Tuesday, July 27, 2010

Choosing a CtP - some considerations

Focussing laser energy
The laser system that exposes the plate in a CtP system has an impact on the consistency of the halftone dots that make up the image on the plate and therefore the consistency and integrity of the final presswork. The more well focussed, and hence sharper, the beam of exposing energy the more consistent the resulting halftones will be.
The four main ways that laser energy is focussed on a CtP device in order from basic to most sophisticated:

1) Depth of field. This is the method most often seen used in internal drum CtP machines and film imagesetters. It is similar in concept to how depth of field works in a camera. Although a lens can precisely focus at only one distance, the decrease in sharpness is gradual on each side of the focused distance, so that within the depth of field, the unsharpness is imperceptible under normal conditions. Typically requires constant calibration to maintain imaging consistency.

2) Hard focus. The laser is focussed for the particular plate when the CtP system is initially set up. This method is not able to cope with issues of variations in plate media thickness or as plate surface to exposure focus point changes. Hot spots and/or banding may appear.

3) Auto focus. The laser does an auto-focus for the particular plate each time just before actual imaging begins. This method is not able to cope with issues of variations in plate media thickness or as the plate surface to exposure focus point changes. Hot spots may appear.

4) Dynamic auto focus. The laser continuously adjusts focus for the particular plate during actual imaging. This method is able to cope with issues of variations in plate media thickness or as the plate surface to exposure focus point changes. Hot spots are unlikely.

The "tape test"

To get an idea as to how well the focussing system is on a particular CtP device, simply make a large "X" using Scotch tape/Sellotape on the back of the plate. Image a 50% halftone screen across the entire plate. Remove the tape and process the plate.If, after processing the plate, the tape is visible in the 50% flat tone patch then you know that any variations in plate thickness, or plate surface to exposure focus point, that is equal or greater than the thickness of the Scotch tape/Sellotape will result in variation in halftone screen tones and therefore presswork. It's unlikely that in day to day production that you'd stick tape to the back of a plate before exposing it, however it is quite possible for a small piece of debris to land on the CtP drum or back of the plate during pre-exposure handling.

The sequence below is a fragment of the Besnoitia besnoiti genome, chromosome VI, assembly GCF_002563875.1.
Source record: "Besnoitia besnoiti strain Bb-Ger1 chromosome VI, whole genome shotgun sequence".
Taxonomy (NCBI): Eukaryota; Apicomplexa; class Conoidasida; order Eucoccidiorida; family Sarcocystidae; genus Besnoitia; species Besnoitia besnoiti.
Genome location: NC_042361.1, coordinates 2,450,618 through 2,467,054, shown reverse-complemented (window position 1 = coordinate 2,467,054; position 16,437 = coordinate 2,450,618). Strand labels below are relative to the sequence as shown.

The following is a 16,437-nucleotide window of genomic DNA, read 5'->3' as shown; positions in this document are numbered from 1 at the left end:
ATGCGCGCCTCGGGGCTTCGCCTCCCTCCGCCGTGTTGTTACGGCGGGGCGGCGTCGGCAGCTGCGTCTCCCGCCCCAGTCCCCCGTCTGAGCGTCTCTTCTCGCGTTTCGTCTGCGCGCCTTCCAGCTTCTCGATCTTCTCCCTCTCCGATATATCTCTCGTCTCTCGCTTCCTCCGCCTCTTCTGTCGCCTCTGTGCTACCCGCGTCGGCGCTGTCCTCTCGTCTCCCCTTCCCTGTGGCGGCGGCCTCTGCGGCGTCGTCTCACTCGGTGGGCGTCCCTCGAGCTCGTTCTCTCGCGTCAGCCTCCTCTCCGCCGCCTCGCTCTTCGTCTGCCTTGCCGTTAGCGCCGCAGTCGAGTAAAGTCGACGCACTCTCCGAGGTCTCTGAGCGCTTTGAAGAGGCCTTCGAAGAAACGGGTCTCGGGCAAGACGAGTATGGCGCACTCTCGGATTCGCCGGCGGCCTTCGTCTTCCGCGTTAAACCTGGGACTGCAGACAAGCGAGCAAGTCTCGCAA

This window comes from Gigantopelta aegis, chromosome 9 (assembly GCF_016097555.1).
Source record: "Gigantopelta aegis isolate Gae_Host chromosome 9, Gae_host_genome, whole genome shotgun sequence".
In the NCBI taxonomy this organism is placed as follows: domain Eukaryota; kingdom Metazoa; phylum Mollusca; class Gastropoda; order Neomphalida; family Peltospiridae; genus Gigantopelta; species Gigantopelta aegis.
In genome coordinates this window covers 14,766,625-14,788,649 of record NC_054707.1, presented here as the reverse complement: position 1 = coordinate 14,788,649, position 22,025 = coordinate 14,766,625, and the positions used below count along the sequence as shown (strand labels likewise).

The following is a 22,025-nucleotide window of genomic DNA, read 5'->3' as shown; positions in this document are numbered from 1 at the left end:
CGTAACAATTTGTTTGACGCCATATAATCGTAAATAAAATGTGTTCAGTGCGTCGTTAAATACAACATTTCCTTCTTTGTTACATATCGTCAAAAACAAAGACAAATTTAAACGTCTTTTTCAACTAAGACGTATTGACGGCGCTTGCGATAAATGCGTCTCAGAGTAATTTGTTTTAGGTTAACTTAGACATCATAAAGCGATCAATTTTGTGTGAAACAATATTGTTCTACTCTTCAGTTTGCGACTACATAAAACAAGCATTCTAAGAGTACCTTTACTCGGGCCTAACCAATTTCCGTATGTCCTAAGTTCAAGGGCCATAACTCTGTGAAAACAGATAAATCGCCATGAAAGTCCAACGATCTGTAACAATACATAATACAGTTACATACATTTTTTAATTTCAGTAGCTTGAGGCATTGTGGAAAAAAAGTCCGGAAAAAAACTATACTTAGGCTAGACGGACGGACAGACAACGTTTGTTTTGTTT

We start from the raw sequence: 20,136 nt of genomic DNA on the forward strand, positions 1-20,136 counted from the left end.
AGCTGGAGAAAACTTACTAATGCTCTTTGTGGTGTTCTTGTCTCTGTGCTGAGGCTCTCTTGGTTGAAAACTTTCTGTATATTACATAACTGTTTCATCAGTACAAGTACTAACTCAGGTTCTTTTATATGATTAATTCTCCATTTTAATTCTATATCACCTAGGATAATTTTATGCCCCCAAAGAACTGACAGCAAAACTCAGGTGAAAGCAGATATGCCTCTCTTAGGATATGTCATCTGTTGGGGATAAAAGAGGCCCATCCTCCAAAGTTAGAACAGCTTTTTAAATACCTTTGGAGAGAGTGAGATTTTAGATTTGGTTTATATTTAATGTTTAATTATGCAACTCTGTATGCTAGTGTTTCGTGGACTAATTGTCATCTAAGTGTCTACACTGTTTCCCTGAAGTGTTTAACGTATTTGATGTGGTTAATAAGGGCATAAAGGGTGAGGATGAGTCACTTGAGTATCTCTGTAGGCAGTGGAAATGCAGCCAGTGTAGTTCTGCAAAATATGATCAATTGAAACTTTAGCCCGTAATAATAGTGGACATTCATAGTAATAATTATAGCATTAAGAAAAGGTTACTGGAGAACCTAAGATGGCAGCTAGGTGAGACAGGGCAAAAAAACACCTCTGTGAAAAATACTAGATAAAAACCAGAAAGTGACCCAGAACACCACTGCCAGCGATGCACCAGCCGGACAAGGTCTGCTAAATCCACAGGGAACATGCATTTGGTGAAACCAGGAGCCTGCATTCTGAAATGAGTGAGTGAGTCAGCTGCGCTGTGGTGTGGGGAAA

Ideally, the imaging integrity of the best system would not be compromised by the tape on the back of the plate and all you will see is a large flat 50% tone - no visible "X" pattern.

During the CtP manufacturing process the geometric accuracy of the CtP drum on which the plates will eventually be mounted and imaged is measured.

Geometric compenstion
Imagine a grid wrapped around the CtP's imaging drum.

In a perfect world the grid would have perfect integrity.

In reality - the drums are never perfect cylinders.

For those CtP devices that have this capability, geometric correction distorts the bitmap that will be imaged on the plate in order to compensate for differences in the geometry of the imaging drum on the CtP device. Geometric correction also provides CtP device to CtP device integrity so that the plates from different machines will be as identical as possible.

Thermal compensation
Aluminum plates expand and contract with temperature change as much as film does - about 0.5mm across a 1m plate (typical 8-page size) for every 5°C (9°F) temperature change.
That 5°C change in temperature will result in a half row of dots @ 175 lpi misregistration plate to plate which can result in the need for the shop to reimage all four plates in a process job even if only one is actually needed.
Plate imaged twice at different temperatures. Without temperature compensation, the change in plate size due to the ambient temperature change results in a misregistration of the image.

Thermal compensation, for those devices that have this capability, corrects for ambient temperature variations by scaling the bitmap in such a way that it is as if the plates were always imaged at a single temperature.

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